Guilloche Designs in Adobe Illustrator - A Graphic Design for Lunch™ Class

Hi-Tech HUD rings in Adobe Illustrator - A Graphic Design for Lunch™ Class

Ikat Inspired Pattern in Adobe Illustrator - A Graphic Design for Lunch™ Class

I'm Seeing Stars - Shapes in Shapes in Adobe Illustrator - A Graphic Design for Lunch™ Class

Isometric Cube Pattern in Adobe Illustrator - A Graphic Design for Lunch™ Class

Knockouts in Illustrator - Holes in Shapes - A Graphic Design for Lunch™ Class

Large Scale Repeating Patterns in Illustrator - A Graphic Design for Lunch™ Class

Layered Paper Style Collage in Adobe Illustrator - A Graphic Design for Lunch™ Class

Let's Go Steampunk! Draw Gears in Adobe Illustrator - A Graphic Design for Lunch™ Class

Live Trace (Bitmap to Vector) in Adobe Illustrator - A Graphic Design for Lunch™ Class

Make a Lace Pattern Brush in Adobe Illustrator - A Graphic Design for Lunch™ Class

Make Art Brushes in Adobe Illustrator - A Graphic Design for Lunch™ Class

Make Art with Stock Images in Adobe Illustrator - A Graphic Design for Lunch™ Class

Make Complex Art in the Appearance Panel in Adobe Illustrator - A Graphic Design for Lunch™ Class

Make Ditsy Patterns in Illustrator - A Graphic Design for Lunch™ class

Make Retro Shapes in Adobe Illustrator - A Graphic Design for Lunch™ Class

Make Scrapbook Papers to Sell in Adobe Illustrator - A Graphic Design for Lunch™ Class

Make to Sell Printable Grids in Adobe Illustrator - A Graphic Design for Lunch™ Class

Master Masks in Adobe Illustrator - A Graphic Design for Lunch™ Class

Meandering Hexagon Pattern in Adobe Illustrator - A Graphic Design for Lunch™ Class

More fun with Scripts in Adobe Illustrator - A Graphic Design for Lunch™ Class

Multi-Color Faux Pattern in Adobe Illustrator - A Graphic Design for Lunch™ Class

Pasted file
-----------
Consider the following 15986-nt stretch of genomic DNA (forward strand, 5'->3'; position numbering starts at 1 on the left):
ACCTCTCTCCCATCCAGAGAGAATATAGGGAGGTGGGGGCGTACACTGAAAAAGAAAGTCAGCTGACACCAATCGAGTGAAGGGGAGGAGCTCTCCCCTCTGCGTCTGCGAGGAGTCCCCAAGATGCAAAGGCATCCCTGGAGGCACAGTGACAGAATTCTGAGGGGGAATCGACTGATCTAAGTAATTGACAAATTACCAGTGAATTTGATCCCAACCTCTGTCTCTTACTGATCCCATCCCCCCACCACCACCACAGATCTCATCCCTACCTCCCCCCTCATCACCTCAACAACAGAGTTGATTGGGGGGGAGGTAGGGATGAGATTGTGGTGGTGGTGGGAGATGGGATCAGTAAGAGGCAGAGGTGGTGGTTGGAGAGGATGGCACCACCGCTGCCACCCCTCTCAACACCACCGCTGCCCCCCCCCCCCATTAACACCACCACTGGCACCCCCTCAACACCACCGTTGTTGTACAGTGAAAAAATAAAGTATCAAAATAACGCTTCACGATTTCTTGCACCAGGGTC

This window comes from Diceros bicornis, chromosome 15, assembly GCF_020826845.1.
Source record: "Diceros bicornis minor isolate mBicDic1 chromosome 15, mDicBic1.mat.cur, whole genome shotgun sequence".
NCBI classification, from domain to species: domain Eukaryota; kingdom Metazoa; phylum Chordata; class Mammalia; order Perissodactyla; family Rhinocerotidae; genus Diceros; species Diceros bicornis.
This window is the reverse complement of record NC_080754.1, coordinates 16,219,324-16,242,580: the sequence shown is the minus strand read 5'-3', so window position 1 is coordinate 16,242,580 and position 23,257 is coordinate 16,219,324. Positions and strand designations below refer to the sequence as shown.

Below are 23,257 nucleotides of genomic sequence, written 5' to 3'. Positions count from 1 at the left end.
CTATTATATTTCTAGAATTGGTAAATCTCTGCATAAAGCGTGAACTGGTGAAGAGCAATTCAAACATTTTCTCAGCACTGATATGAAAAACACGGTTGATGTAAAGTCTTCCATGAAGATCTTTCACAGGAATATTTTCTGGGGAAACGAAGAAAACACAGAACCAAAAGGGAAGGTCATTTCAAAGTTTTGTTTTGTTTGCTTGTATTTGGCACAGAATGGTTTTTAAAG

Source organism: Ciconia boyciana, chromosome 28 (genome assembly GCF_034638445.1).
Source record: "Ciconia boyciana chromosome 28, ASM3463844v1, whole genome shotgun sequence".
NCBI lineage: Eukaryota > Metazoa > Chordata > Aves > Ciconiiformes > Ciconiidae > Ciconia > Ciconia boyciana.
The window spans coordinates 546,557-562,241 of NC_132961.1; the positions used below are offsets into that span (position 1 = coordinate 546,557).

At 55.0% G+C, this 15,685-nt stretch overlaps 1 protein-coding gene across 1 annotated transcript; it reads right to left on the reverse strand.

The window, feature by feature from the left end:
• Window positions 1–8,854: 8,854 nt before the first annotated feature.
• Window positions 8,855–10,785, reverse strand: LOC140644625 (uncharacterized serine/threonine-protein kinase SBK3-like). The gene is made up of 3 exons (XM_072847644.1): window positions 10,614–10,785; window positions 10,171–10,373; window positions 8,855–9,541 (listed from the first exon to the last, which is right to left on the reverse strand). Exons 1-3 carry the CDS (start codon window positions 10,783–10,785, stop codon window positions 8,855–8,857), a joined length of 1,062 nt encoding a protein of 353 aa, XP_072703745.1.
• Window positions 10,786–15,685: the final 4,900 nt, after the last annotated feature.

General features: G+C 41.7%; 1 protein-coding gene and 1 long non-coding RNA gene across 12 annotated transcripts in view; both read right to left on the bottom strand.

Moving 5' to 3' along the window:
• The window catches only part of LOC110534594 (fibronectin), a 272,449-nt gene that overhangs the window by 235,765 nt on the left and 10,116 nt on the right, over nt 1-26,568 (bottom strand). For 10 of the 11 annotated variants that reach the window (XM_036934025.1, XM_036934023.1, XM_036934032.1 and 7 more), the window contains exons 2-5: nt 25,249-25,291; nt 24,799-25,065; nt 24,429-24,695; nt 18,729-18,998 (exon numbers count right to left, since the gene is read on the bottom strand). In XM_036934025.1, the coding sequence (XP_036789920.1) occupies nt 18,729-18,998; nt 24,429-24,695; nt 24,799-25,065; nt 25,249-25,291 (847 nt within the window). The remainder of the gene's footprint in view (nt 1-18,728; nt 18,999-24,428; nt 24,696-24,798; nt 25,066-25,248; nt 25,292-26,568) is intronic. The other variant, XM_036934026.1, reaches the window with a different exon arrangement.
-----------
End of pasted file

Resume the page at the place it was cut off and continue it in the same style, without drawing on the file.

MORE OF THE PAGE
Neon Effect in Adobe Illustrator - A Graphic Design for Lunch™ Class

Nighttime Cityscape in Adobe Illustrator - A Graphic Design for Lunch™ Class

Organic Spiral Pattern in Adobe Illustrator - A Graphic Design for Lunch™ Class

Pattern Design in Illustrator Masterclass - A - Graphic Design for Lunch™ class

Pattern in Pattern & Irregular Patterns in Adobe Illustrator - A Graphic Design for Lunch™ Class

Pattern in Pattern in Adobe Illustrator - Doing the Impossible - A Graphic Design for Lunch™ Class

Pattern Know-how in Adobe Illustrator - A Graphic Design for Lunch™ Class

Pattern of Lines and Dots in Adobe Illustrator - A Graphic Design for Lunch™ Class

Patterns in Adobe Capture for Illustrator & Photoshop - A Graphic Design for Lunch™ Class

Perfectly Overlap Rotated Shapes in Adobe Illustrator - A Graphic Design for Lunch™ Class

Piping Effect in Adobe Illustrator - A Graphic Design for Lunch™ Class

Pop Art Star Pattern in Adobe Illustrator - A Graphic Design for Lunch™ Class

Rainbow Gradient & Text Effects in Adobe Illustrator - A Graphic Design for Lunch™ Class

Real Time Mandala Design in Adobe Illustrator - A Graphic Design for Lunch™ Class

Real Time Mirror Drawing in Adobe Illustrator - A Graphic Design for Lunch™ Class

Retro Landscape Illustration in Adobe Illustrator - A Graphic Design for Lunch™ Class

Road Trip! DIY Brushes & Live Paint in Adobe Illustrator - A Graphic Design for Lunch™ Class

Roaming Square Pattern in Adobe Illustrator - A Graphic Design for Lunch™ Class

Seamless Repeating Texture Patterns in Adobe Illustrator - A Graphic Design for Lunch™ Class

Seasonal Designs - Chalkboard Wreath - in Adobe Illustrator - A Graphic Design for Lunch™ Class

Seasonal Ornaments in Adobe Illustrator - A Graphic Design for Lunch™ Class